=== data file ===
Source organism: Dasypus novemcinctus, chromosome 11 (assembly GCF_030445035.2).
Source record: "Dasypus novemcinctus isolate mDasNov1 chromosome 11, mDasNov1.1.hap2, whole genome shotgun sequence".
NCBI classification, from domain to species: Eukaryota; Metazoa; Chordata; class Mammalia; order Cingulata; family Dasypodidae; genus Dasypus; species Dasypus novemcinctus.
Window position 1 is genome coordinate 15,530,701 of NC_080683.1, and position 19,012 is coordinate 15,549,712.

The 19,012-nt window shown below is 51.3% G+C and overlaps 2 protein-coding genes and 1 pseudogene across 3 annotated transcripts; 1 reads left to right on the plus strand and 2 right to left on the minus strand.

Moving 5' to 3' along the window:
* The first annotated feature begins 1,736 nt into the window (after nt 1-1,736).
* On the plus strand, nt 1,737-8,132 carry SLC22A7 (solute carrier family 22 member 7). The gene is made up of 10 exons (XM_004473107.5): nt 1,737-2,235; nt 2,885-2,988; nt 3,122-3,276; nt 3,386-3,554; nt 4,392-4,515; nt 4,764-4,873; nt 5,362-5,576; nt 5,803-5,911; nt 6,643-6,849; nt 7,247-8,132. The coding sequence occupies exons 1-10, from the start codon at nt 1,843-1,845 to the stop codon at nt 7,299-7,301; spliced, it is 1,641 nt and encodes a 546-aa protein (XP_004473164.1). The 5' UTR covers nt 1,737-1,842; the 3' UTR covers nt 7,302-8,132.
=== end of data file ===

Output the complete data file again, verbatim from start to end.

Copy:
Source organism: Dasypus novemcinctus, chromosome 11 (assembly GCF_030445035.2).
Source record: "Dasypus novemcinctus isolate mDasNov1 chromosome 11, mDasNov1.1.hap2, whole genome shotgun sequence".
NCBI classification, from domain to species: Eukaryota; Metazoa; Chordata; class Mammalia; order Cingulata; family Dasypodidae; genus Dasypus; species Dasypus novemcinctus.
Window position 1 is genome coordinate 15,530,701 of NC_080683.1, and position 19,012 is coordinate 15,549,712.

The 19,012-nt window shown below is 51.3% G+C and overlaps 2 protein-coding genes and 1 pseudogene across 3 annotated transcripts; 1 reads left to right on the plus strand and 2 right to left on the minus strand.

Moving 5' to 3' along the window:
* The first annotated feature begins 1,736 nt into the window (after nt 1-1,736).
* On the plus strand, nt 1,737-8,132 carry SLC22A7 (solute carrier family 22 member 7). The gene is made up of 10 exons (XM_004473107.5): nt 1,737-2,235; nt 2,885-2,988; nt 3,122-3,276; nt 3,386-3,554; nt 4,392-4,515; nt 4,764-4,873; nt 5,362-5,576; nt 5,803-5,911; nt 6,643-6,849; nt 7,247-8,132. The coding sequence occupies exons 1-10, from the start codon at nt 1,843-1,845 to the stop codon at nt 7,299-7,301; spliced, it is 1,641 nt and encodes a 546-aa protein (XP_004473164.1). The 5' UTR covers nt 1,737-1,842; the 3' UTR covers nt 7,302-8,132.